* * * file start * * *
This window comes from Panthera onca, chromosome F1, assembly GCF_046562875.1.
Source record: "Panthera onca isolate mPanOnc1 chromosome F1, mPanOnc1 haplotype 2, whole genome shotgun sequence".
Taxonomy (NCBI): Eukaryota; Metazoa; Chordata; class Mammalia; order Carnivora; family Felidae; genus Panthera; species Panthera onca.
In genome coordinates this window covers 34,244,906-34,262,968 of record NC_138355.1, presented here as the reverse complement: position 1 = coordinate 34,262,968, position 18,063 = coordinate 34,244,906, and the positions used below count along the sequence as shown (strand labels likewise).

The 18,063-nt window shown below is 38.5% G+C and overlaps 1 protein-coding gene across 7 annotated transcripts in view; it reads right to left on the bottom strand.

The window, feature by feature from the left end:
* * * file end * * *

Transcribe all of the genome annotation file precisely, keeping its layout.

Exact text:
This window comes from Panthera onca, chromosome F1, assembly GCF_046562875.1.
Source record: "Panthera onca isolate mPanOnc1 chromosome F1, mPanOnc1 haplotype 2, whole genome shotgun sequence".
Taxonomy (NCBI): Eukaryota; Metazoa; Chordata; class Mammalia; order Carnivora; family Felidae; genus Panthera; species Panthera onca.
In genome coordinates this window covers 34,244,906-34,262,968 of record NC_138355.1, presented here as the reverse complement: position 1 = coordinate 34,262,968, position 18,063 = coordinate 34,244,906, and the positions used below count along the sequence as shown (strand labels likewise).

The 18,063-nt window shown below is 38.5% G+C and overlaps 1 protein-coding gene across 7 annotated transcripts in view; it reads right to left on the bottom strand.

The window, feature by feature from the left end: